• Ezra comes up from his period of fasting and prayer with a plan to ensure everything of value is set aside for the Lord, even before they begin the journey

    • He assigns to trustworthy individuals responsibility for about 28 tons of precious cargo destined for the temple

      • The gold, silver and bronze utensils for the temple represented immense wealth

      • The Jews of Babylon had apparently become quite wealthy in the course of their lives

      • Remember, the Jews were not always slaves in Babylon

      • But they were forced to remain as citizens in the land until the kings released them to return to Jerusalem

    • As the company moves toward Jerusalem, we’re told the Lord was faithful to protect them

      • Interestingly, we’re not told what happened, but it seems that they experienced ambushes along the way

      • Nevertheless, the Lord did protect them

    • After resting in the city three days, the people go to the house of the Lord to inventory all the materials brought down from Babylon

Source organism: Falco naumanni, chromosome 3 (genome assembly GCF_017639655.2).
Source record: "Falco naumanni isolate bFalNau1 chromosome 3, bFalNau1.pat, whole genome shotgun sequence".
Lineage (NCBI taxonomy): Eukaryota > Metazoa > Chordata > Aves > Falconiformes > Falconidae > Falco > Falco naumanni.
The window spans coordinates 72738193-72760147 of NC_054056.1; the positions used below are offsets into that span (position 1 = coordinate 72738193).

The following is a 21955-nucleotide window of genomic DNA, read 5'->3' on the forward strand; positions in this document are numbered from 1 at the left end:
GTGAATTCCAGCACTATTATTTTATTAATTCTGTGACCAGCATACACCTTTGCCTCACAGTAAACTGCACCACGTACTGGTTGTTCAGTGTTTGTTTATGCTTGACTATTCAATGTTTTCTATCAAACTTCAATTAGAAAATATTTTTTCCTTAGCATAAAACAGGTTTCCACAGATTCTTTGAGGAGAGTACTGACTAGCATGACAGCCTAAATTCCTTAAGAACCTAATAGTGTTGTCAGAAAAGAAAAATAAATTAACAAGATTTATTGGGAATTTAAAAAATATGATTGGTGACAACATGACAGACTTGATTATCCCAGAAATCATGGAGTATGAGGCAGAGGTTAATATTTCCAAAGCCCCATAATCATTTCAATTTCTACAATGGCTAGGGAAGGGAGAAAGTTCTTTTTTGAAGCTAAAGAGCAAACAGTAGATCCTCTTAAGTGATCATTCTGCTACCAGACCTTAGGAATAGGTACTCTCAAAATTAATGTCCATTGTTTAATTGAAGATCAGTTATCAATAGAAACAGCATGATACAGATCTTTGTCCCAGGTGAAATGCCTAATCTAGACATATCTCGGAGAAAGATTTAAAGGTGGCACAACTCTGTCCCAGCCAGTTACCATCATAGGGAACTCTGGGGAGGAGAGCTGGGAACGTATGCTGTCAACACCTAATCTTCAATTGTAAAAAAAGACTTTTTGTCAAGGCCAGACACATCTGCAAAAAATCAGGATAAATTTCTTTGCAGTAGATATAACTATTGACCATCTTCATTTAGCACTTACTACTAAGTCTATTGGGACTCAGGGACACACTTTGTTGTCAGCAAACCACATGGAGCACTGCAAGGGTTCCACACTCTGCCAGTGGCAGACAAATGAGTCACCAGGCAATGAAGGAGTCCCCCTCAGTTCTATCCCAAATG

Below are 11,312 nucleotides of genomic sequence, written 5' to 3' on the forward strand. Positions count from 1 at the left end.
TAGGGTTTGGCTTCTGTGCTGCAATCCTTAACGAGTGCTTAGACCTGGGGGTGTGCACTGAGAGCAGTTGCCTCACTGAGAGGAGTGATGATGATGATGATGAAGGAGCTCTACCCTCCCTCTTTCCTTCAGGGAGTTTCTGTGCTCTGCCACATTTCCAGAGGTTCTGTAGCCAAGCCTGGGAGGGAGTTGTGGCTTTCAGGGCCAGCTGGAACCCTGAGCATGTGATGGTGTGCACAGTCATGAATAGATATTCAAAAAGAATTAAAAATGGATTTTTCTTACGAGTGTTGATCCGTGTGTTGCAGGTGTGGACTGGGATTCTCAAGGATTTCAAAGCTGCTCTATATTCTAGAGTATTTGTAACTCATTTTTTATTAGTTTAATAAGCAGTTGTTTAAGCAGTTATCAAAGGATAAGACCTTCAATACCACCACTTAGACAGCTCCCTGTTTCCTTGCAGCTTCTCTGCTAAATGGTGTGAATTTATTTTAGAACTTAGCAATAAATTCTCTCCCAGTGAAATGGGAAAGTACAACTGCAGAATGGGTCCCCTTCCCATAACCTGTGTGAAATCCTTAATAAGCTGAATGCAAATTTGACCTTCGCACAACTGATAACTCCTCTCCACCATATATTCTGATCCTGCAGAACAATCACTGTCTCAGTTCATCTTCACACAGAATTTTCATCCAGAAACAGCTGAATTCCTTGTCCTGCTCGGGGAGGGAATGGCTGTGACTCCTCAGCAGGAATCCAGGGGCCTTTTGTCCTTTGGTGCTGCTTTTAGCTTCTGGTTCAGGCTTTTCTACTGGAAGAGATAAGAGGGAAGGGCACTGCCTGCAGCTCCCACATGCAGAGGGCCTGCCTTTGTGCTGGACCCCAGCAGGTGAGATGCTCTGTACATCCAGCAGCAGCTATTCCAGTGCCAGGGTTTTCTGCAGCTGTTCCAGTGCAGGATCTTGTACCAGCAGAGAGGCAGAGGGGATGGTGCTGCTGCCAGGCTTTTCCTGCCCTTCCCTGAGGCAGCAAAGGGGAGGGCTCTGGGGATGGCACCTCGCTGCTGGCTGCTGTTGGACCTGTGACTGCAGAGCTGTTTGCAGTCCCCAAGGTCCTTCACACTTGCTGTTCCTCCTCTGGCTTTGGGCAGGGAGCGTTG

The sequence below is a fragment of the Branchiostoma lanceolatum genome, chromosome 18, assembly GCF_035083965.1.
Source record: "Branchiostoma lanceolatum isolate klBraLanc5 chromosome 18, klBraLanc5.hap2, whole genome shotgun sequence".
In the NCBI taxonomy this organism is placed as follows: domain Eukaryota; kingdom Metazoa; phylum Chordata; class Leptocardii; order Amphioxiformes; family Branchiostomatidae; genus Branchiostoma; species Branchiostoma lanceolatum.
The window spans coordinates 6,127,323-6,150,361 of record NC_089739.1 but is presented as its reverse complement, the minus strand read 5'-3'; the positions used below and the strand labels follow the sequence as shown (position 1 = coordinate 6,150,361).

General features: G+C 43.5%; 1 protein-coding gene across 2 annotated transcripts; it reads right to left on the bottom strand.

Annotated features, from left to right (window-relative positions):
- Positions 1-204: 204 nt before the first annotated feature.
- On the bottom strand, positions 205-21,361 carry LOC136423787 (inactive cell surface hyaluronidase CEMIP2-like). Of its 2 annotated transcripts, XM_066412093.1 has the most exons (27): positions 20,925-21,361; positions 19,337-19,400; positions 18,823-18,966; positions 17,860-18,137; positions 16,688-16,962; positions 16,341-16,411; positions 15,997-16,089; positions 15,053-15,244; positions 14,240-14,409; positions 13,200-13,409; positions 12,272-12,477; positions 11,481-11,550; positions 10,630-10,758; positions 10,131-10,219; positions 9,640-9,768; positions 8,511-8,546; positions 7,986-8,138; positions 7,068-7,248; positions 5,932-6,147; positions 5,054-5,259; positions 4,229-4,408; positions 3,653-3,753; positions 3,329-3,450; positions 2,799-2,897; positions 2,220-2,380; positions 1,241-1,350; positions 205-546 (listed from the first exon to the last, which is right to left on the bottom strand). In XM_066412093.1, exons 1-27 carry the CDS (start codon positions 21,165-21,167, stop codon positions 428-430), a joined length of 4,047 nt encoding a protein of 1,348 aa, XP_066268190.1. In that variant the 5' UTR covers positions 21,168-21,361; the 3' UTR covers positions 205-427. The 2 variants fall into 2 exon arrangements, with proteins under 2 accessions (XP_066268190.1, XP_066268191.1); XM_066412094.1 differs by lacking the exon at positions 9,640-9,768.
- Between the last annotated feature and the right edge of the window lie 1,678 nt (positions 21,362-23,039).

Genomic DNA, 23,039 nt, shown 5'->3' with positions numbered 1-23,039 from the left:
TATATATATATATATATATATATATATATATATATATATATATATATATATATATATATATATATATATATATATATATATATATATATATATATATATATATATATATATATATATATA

• Among those who greet the party are the son of Jeshua

      • But notice, there is still no clear leader, like a king

      • Ezra will become a leader of sorts on account of his commission from the king and his teaching authority

      • But the nation still awaits a leader who will guide them into greater works of faith

  • Meanwhile, Ezra will begin to make an immediate impact on the people as he comes to learn of their sin and the need for correction under the Law of God